April 20, 2020

Eye Contact and Autism

Eye contact has a significant place in nonverbal communication behavior. It often means and indicates that people would like to communicate with other individuals. Also, eye contact is important in catching and responding to social cues from other people.

Not making eye contact can generally be deemed as:

  • inattention,
  • lack of empathy,
  • lack of interest,
  • rudeness,
  • lack of connection to people.

However, one of the hallmark signs and symptoms of autism spectrum disorder is that individuals generally avoid making eye contact. This behavior presents itself even when the individual is an infant. At early ages, they lack eye contact behavior.

The question of why this is the case has been here for a long time. There has been a lot of debate and research on why individuals with autism do not make eye contact.

Is it because autistic individuals are not interested in what others are saying? Or are there scientific explanations?

Several findings are available to shine a light on the topic.

Does poor eye contact definitely mean autism?

The fact that individuals with autism avoid eye contact has been widely researched. At first, it was thought that the failure of eye contact resulted from lack of interest.

However, studies revealed that avoiding the practice is not a sign of “not caring”. This was also found in the statements of individuals with autism who had difficulty in making eye contact.

For individuals with typical development, avoiding eye contact is generally deemed as a sign of social indifference. However, many autistic people indicate that eye contact causes them discomfort and stress.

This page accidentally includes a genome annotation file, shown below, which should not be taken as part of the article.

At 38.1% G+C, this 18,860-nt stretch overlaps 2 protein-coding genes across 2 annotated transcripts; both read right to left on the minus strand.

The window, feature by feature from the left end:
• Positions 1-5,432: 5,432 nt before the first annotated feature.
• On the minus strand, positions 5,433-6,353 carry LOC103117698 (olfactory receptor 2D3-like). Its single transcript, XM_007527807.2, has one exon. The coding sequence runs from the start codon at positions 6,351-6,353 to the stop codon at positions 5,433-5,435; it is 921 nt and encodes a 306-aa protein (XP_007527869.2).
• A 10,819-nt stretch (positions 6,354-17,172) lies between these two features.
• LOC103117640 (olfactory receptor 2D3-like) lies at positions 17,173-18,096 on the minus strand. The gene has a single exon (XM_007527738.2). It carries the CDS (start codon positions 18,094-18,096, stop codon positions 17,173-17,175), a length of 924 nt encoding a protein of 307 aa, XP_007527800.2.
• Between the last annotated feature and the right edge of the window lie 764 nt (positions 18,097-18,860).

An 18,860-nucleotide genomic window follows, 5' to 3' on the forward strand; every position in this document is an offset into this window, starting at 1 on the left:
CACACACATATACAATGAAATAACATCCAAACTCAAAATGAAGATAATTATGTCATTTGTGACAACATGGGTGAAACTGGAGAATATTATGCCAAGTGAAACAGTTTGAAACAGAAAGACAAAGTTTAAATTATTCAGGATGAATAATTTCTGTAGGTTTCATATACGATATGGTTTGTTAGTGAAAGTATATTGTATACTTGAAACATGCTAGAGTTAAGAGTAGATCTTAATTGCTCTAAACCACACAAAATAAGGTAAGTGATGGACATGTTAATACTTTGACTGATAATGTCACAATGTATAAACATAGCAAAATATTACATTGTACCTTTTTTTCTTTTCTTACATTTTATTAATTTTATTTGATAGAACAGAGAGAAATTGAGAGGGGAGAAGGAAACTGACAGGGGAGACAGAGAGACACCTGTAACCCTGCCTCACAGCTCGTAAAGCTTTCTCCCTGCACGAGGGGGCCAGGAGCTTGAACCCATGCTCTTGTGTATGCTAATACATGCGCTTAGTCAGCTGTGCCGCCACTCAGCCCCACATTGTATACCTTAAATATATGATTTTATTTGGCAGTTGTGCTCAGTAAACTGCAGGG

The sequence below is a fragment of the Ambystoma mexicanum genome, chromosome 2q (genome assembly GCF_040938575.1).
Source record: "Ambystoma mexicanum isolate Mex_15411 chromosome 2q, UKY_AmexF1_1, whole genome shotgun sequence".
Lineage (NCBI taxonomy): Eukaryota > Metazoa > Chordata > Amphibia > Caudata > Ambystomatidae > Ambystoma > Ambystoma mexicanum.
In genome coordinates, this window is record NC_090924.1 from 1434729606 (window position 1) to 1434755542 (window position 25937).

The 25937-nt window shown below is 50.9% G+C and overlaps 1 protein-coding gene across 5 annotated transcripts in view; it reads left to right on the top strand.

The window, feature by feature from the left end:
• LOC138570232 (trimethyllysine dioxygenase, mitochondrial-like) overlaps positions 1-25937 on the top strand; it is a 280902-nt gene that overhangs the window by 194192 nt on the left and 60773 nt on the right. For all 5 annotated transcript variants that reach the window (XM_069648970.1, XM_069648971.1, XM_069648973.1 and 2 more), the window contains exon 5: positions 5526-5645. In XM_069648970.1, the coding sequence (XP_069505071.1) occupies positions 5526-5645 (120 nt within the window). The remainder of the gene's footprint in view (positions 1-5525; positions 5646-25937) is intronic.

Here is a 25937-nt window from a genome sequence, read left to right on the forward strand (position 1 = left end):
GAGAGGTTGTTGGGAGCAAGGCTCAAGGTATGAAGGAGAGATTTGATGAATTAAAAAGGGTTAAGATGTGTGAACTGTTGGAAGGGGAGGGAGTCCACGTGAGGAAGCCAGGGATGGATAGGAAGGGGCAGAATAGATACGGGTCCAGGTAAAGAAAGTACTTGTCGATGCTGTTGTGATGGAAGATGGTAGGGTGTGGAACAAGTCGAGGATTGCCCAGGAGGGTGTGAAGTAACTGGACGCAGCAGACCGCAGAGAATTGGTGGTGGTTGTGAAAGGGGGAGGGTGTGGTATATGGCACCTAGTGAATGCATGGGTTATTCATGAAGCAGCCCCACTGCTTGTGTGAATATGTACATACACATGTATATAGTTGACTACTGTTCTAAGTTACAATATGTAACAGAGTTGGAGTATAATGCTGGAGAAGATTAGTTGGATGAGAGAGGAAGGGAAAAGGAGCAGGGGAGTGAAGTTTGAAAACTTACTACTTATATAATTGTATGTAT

They claim that it is difficult and unnatural for them to express their feelings over anxiety. Studies looked into the source of the behavior to determine whether this is caused by the sensation itself or due to social delays.

Read: Comprehensive Guide to Autism

It was discovered by the researchers that a part of the brain activated by eye contact, which is called the subcortical system was abnormally activated in those on the autism spectrum.

This area of the brain is responsible for triggering babies’ natural attraction to faces or help them turn towards faces they find familiar.

Subcortical system also helps people perceive emotions. In the studies they conducted, researchers had people with and without autism look at images of faces.

They tracked the gaze of the participants. Participants either freely looked at the faces or they were restricted to seeing only the eye area of the images. While looking at the entire face, the brain activities of both groups were found to be similar.

However, when autistic individuals were shown only the eye area, their subcortical brain system was overactivated.

Lack of eye contact in autistic individuals was found to be a response to an uncomfortable sensation the individual felt. This behavior is determined to be a way to decrease the unpleasing excessive arousal that is caused by this part of the brain.

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Lack of eye contact in toddlers and children

Lack of eye contact does not have one single cause. There may be a lot of reasons why a child might not engage in eye contact. This does not mean that the child has autism. A child may not make eye contact because they may:

  • dislike the person who is attempting to make an eye contact,
  • have an unnoticed hearing problem,
  • feel social anxiety or shyness.

In the case of children with autism, avoidance of eye contact can stem from other reasons. There is no definitive cause revealed by the studies, but there are a few ideas indicating why autistic children may lack eye contact.

Children with autism often do not prompt other children to make eye contact. They are not inclined with social motivation similar to children with typical development.